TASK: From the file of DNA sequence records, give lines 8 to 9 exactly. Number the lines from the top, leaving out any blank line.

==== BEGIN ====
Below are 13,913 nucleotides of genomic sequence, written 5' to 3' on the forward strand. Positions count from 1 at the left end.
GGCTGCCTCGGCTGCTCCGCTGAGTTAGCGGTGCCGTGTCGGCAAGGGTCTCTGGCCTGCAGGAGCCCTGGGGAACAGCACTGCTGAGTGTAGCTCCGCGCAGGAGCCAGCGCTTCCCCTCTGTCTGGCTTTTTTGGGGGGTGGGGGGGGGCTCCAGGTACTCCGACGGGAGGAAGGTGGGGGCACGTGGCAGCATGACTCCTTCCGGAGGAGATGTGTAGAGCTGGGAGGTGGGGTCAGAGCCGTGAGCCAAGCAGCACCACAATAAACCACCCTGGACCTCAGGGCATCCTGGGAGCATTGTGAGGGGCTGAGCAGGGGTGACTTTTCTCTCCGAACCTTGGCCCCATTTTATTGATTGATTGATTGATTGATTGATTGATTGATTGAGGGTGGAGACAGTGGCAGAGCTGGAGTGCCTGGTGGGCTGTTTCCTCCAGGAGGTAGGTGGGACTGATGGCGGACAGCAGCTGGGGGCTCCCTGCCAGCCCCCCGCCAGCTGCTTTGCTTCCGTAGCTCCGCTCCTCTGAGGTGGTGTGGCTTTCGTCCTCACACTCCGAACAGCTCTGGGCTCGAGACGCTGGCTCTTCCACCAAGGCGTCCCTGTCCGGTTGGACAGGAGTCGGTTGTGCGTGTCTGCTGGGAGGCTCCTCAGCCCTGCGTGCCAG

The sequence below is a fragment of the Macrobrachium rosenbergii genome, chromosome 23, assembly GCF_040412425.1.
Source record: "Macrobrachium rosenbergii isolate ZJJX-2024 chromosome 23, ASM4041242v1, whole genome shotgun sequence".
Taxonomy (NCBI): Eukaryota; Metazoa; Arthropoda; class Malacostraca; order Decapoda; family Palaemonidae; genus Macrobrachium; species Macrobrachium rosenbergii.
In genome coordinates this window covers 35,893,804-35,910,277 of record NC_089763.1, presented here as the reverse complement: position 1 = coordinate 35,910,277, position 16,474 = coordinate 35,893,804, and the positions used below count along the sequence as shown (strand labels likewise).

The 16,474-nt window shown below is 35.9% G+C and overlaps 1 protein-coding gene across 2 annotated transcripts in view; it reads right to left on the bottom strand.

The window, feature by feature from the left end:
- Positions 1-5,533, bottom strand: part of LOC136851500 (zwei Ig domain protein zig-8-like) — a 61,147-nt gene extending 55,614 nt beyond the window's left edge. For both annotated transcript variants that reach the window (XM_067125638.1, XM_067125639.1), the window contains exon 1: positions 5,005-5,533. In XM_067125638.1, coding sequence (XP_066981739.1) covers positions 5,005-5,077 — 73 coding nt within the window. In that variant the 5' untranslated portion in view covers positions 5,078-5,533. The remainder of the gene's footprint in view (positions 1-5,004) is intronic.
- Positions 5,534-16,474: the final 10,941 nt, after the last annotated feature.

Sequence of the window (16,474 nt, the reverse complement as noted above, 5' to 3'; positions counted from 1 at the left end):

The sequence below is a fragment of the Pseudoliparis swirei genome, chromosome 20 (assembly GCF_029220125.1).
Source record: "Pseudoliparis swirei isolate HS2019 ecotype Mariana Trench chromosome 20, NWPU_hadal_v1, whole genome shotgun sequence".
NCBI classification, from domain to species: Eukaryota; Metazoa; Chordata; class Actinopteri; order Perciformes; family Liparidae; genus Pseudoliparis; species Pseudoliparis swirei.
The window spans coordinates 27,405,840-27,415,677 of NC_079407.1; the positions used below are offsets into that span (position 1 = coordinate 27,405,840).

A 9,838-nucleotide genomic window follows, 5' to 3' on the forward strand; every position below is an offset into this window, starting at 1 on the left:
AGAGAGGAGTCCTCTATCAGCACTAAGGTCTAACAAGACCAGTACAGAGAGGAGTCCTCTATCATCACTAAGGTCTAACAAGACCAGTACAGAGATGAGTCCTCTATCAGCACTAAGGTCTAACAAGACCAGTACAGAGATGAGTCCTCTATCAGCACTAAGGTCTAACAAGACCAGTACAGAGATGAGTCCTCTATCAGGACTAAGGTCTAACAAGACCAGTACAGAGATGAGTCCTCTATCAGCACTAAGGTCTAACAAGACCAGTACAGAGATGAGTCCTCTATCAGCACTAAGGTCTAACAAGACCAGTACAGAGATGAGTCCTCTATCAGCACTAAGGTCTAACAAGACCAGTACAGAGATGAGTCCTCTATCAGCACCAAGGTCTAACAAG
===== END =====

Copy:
The window, feature by feature from the left end:
- Positions 1-5,533, bottom strand: part of LOC136851500 (zwei Ig domain protein zig-8-like) — a 61,147-nt gene extending 55,614 nt beyond the window's left edge. For both annotated transcript variants that reach the window (XM_067125638.1, XM_067125639.1), the window contains exon 1: positions 5,005-5,533. In XM_067125638.1, coding sequence (XP_066981739.1) covers positions 5,005-5,077 — 73 coding nt within the window. In that variant the 5' untranslated portion in view covers positions 5,078-5,533. The remainder of the gene's footprint in view (positions 1-5,004) is intronic.